Landlubber Beanie

So, it’s been 15 days since we drove away from Moonraker, still in Grand Haven. I’ve told you about the challenges I have had with re-entry (and, surprisingly, it hasn’t gotten any easier!), but today I would like to talk about the Bean.

A number of our friends have wondered how Beanie did on the boat. And the truth is that, while she did get stir crazy when we were underway, life on Moonraker really agreed with her. When we got home, she was excited to see all of her toys, but she got bored after the first day. She kept opening the door and saying “playground,” expecting a park full of kids to be right outside our house. She had more difficulty sleeping than she has had in a long time, probably from the lack of vestibular input. She did a lot better when we went up north for Labor Day weekend, and she was able to play on the beach and visit the nearby playground full of kids. But, at home, she didn’t get a good night’s sleep until school (which she loves, but really tires her out) started.

In therapy, she made huge gains all across the board, while living on Moonraker. She has improved her jumping ability, her ability to follow multiple-step directions, and her ability to answer questions and make requests. She used to look a lot like a kid with autism, playing in her own world and making sound effects more than talking, but now she seems much more “present.” We stopped at a busy playground when we went grocery shopping (a 40 minute drive from our house!), and Beanie actually talked to the other kids. She used her favorite phrases, but in a way that made sense. She now enjoys riding her tricycle down the street.

Beanie was very excited about going back to school. Her teachers were impressed with her improved play skills (her pretend play has become much more sophisticated) and her direction-following ability.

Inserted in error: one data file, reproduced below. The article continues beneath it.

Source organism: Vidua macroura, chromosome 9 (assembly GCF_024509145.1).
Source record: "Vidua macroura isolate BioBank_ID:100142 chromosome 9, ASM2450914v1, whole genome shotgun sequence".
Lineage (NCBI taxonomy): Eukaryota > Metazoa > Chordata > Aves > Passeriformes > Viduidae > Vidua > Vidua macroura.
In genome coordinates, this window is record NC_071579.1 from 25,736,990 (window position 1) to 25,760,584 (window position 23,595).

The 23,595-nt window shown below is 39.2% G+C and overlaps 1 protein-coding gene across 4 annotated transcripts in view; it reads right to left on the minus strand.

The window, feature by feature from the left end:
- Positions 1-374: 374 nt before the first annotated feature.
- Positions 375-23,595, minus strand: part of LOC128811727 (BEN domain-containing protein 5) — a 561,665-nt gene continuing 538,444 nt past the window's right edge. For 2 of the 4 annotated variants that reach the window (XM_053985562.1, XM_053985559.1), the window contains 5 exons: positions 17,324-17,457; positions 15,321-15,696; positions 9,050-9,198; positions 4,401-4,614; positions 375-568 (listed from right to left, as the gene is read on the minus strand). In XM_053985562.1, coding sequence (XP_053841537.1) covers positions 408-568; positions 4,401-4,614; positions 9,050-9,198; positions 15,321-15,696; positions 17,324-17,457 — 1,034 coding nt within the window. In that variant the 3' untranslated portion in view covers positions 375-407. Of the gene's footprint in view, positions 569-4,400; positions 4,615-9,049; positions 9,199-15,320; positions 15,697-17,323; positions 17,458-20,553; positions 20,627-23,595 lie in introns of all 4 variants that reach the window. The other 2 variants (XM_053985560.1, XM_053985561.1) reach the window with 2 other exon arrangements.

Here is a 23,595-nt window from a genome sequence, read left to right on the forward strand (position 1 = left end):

Over the summer, the Bean began recruiting our attention while she plays. She will now bring up “Hi-Ho Cherry-O” and ask us to play it with her. As a result, I have to plan on blogging and completing paperwork while she is busy doing other things (or asleep!).

Beanie loves her pirate book and CD that we bought her in Pentwater. She will dance to the song and always asks us to play it. At the end of the book, she can identify the “moonraker,” “mast,” “crow’s nest,” “rudder,” and “wheel” of the pirate ship.

We found her a large dry erase board, and she loves to draw seascapes. She starts with a sailboat (complete with dinghy in tow!), adds waves (large ones–she must be thinking of the trip to Manitou…), then draws any number of sea creatures underneath. The whole while we were on the boat, she was convinced that there was an octopus in Lake Huron and a shark in Michigan. She will then add the hill and “letters” from Grand Haven. And, of course, the sun is always shining in the sky.

So, we’re all adapting. It’s a change, and it’s been an adjustment. And, I have to tell you, I’m glad that it has affected Beanie, and that life on board has been something that she’s enjoyed so much.

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